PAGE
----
Although changes in sexual desire, sexual performance, and sexual satisfaction often occur as manifestations of a psychiatric disorder, they may also be a consequence of pharmacologic treatment. In particular, some evidence suggests that SSRIs can cause such untoward sexual experiences.

Reliable estimates of the incidence and severity of untoward experiences involving sexual desire, performance, and satisfaction are difficult to obtain, however, in part because patients and physicians may be reluctant to discuss them. Accordingly, estimates of the incidence of untoward sexual experience and performance cited in product labeling are likely to underestimate their actual incidence.

TABLE 5
Incidence of Sexual Side Effects in Placebo-Controlled Clinical Trials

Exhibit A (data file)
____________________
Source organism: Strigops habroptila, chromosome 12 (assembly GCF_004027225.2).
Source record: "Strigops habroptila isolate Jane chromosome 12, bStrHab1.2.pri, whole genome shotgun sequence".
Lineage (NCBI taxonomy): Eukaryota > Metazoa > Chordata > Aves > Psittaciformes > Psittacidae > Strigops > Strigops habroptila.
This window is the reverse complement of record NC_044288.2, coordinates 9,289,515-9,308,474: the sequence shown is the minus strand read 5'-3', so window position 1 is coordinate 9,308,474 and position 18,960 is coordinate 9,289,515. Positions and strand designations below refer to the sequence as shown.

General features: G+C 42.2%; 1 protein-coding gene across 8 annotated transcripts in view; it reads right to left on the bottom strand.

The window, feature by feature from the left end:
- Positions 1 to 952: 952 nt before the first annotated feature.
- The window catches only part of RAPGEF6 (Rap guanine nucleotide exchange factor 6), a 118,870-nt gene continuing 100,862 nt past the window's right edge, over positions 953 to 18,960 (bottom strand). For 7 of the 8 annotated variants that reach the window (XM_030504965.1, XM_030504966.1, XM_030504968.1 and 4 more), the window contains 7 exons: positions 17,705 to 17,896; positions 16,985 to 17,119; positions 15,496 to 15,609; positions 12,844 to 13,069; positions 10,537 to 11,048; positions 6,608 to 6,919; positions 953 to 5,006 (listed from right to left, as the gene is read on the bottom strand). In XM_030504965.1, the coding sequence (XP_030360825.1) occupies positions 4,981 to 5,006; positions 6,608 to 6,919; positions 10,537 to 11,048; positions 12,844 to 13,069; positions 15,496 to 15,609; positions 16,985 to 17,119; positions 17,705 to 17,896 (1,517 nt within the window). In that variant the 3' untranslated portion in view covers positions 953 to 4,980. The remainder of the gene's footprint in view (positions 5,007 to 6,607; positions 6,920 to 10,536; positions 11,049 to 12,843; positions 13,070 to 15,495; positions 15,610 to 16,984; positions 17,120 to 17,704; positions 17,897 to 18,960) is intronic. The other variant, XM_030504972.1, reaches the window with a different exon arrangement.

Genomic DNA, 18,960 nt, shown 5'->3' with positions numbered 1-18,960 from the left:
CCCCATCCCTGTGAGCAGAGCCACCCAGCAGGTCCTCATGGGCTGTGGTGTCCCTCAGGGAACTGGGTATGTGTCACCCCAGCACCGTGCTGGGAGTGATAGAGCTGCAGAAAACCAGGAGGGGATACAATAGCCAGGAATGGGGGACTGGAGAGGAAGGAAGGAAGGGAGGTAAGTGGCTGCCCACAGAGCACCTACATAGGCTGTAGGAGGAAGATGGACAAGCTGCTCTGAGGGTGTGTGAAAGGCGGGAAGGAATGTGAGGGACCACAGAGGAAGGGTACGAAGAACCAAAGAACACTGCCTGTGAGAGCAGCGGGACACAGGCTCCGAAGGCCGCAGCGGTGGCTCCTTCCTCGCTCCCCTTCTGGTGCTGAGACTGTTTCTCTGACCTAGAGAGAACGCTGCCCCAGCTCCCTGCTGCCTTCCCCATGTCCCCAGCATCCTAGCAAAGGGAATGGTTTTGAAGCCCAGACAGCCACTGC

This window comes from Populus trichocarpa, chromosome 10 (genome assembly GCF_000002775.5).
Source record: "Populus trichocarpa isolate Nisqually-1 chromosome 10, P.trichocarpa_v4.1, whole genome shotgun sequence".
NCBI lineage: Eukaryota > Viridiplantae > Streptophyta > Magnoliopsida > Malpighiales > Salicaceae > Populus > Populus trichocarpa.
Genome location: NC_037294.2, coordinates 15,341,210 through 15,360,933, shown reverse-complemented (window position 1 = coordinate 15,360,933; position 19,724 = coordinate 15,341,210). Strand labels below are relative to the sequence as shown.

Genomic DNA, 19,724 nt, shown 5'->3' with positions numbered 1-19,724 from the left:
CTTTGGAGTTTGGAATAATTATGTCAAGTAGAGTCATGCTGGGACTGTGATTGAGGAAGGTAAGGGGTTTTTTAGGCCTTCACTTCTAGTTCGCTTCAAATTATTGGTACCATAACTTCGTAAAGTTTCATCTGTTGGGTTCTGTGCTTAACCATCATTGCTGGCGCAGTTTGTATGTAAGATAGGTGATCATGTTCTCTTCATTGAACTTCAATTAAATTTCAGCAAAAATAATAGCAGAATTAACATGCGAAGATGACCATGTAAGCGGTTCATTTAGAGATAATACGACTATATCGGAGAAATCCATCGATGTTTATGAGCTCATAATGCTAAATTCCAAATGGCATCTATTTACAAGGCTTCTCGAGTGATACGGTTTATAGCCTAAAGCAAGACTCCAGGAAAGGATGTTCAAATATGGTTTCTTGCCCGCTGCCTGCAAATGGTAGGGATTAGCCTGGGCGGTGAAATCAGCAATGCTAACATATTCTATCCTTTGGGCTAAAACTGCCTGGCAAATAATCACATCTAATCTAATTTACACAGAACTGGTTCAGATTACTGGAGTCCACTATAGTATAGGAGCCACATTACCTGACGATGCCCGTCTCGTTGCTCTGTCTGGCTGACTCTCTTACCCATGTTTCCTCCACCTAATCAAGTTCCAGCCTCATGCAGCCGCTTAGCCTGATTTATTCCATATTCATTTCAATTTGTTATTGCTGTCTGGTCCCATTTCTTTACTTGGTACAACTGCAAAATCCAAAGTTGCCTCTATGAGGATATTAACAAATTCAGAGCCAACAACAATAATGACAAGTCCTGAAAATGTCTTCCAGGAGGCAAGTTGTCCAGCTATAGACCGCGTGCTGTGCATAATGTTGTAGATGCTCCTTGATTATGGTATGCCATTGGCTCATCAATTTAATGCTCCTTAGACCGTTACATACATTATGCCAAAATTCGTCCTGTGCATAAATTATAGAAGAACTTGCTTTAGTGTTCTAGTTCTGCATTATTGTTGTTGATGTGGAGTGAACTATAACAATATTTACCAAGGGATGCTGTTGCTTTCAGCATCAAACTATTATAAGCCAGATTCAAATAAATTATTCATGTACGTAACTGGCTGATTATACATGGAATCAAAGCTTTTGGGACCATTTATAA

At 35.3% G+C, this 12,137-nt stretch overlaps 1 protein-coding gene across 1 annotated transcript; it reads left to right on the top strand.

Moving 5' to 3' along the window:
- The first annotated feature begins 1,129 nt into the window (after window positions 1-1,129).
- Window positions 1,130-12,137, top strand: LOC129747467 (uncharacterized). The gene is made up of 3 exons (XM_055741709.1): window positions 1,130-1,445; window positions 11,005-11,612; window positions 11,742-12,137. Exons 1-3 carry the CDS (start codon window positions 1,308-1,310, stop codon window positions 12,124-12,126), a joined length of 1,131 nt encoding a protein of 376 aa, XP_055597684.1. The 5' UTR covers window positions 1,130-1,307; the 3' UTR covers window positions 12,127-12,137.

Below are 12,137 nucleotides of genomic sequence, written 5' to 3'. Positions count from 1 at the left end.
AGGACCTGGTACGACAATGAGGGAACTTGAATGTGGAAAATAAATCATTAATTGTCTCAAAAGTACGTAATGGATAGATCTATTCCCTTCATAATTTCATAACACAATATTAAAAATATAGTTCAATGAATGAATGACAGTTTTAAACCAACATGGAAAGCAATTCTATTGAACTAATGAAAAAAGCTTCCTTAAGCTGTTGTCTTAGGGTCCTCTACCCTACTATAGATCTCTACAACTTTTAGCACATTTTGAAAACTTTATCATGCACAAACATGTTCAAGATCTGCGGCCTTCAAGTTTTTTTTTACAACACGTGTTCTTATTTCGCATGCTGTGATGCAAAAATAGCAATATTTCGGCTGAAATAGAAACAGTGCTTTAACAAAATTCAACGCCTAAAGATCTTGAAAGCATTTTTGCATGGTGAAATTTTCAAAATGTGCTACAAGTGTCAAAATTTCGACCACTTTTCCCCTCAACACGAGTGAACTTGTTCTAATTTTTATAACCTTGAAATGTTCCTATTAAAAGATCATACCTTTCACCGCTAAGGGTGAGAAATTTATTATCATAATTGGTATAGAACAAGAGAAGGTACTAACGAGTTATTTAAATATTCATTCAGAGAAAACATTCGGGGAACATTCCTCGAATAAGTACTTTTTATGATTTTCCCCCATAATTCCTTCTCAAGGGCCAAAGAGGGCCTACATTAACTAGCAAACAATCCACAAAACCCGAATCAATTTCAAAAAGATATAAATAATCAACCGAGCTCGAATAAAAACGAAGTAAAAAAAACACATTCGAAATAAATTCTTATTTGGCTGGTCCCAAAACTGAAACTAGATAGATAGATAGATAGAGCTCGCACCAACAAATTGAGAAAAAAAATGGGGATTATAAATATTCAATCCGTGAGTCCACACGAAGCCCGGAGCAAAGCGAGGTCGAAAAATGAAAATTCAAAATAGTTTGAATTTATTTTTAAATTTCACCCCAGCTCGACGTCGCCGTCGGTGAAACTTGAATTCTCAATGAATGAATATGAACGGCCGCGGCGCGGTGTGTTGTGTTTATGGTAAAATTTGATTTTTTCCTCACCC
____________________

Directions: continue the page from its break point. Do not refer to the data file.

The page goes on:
Adverse Event Lexapro Placebo
In Males Only
(N=407) (N=383)
Ejaculation Disorder
(primarily ejaculatory delay)
12% 1%
Libido Decreased 6% 2%
Impotence 2% <1%
  In Females Only
(N=737) (N=636)
Libido Decreased 3% 1%
Anorgasmia 3% <1%

There are no adequately designed studies examining sexual dysfunction with escitalopram treatment.

Priapism has been reported with all SSRIs.

While it is difficult to know the precise risk of sexual dysfunction associated with the use of SSRIs, physicians should routinely inquire about such possible side effects.

Vital Sign Changes

Lexapro and placebo groups were compared with respect to (1) mean change from baseline in vital signs (pulse, systolic blood pressure, and diastolic blood pressure) and (2) the incidence of patients meeting criteria for potentially clinically significant changes from baseline in these variables. These analyses did not reveal any clinically important changes in vital signs associated with Lexapro treatment. In addition, a comparison of supine and standing vital sign measures in subjects receiving Lexapro indicated that Lexapro treatment is not associated with orthostatic changes.